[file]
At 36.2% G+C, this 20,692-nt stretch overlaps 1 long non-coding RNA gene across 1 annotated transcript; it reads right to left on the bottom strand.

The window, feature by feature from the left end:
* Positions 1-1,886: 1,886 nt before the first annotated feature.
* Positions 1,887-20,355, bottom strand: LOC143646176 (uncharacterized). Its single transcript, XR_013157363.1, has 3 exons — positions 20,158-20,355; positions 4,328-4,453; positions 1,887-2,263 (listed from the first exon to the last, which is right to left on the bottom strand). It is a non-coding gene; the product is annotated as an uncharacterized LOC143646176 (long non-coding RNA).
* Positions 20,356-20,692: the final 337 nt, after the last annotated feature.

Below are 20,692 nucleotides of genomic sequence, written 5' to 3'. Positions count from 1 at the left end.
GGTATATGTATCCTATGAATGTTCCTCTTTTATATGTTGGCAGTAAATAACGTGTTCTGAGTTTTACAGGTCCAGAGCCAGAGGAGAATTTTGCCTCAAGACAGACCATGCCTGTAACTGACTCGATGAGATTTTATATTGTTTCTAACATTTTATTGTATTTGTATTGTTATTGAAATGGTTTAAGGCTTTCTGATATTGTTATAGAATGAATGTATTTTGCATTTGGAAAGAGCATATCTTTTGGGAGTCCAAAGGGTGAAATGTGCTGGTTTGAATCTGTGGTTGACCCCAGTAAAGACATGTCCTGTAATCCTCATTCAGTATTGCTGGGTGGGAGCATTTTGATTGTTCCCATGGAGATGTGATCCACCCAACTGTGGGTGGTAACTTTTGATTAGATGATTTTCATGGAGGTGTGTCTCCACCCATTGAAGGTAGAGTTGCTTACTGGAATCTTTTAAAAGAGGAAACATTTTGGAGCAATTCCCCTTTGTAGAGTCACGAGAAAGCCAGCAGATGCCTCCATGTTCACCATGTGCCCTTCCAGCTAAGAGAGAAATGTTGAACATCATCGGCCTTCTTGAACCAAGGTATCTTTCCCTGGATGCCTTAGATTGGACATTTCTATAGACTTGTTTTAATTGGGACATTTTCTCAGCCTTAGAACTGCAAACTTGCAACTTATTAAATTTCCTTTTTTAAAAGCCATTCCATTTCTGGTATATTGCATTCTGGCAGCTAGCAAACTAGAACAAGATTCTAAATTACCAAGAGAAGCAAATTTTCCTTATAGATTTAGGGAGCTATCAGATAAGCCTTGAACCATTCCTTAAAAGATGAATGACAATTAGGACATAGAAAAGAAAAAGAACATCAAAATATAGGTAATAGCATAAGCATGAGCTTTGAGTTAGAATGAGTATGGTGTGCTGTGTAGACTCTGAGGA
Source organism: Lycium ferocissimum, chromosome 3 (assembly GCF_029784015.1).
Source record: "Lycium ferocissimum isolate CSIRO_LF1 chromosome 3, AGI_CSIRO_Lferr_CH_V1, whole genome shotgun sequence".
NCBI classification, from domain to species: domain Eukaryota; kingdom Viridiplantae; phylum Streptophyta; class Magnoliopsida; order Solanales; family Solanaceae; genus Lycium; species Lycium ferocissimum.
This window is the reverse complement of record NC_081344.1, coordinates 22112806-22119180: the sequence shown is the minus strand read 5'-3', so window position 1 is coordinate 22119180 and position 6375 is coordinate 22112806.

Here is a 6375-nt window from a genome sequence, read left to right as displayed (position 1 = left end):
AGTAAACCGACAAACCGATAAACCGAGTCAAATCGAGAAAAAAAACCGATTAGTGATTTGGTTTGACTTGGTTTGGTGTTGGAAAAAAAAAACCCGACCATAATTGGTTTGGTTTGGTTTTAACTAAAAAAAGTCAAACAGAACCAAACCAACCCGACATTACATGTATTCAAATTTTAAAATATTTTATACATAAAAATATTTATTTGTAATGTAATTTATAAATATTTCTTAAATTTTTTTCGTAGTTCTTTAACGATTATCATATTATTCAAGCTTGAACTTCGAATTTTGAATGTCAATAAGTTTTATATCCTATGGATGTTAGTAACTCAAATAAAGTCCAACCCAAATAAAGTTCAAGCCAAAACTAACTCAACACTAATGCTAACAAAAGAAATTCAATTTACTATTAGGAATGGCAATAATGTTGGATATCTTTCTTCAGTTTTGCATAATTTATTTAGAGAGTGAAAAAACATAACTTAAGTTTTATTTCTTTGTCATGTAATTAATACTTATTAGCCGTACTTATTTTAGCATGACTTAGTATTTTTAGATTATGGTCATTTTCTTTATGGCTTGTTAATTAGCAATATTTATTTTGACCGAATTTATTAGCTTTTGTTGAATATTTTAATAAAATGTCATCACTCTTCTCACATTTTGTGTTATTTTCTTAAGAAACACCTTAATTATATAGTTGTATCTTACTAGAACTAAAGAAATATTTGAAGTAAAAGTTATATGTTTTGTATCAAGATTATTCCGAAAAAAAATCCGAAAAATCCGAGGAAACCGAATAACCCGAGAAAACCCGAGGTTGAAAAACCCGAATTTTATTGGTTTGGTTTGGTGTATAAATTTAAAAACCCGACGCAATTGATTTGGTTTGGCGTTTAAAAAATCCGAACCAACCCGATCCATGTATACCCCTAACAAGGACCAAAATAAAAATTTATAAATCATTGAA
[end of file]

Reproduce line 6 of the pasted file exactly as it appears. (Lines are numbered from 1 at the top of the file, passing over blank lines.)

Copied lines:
Below are 20,692 nucleotides of genomic sequence, written 5' to 3'. Positions count from 1 at the left end.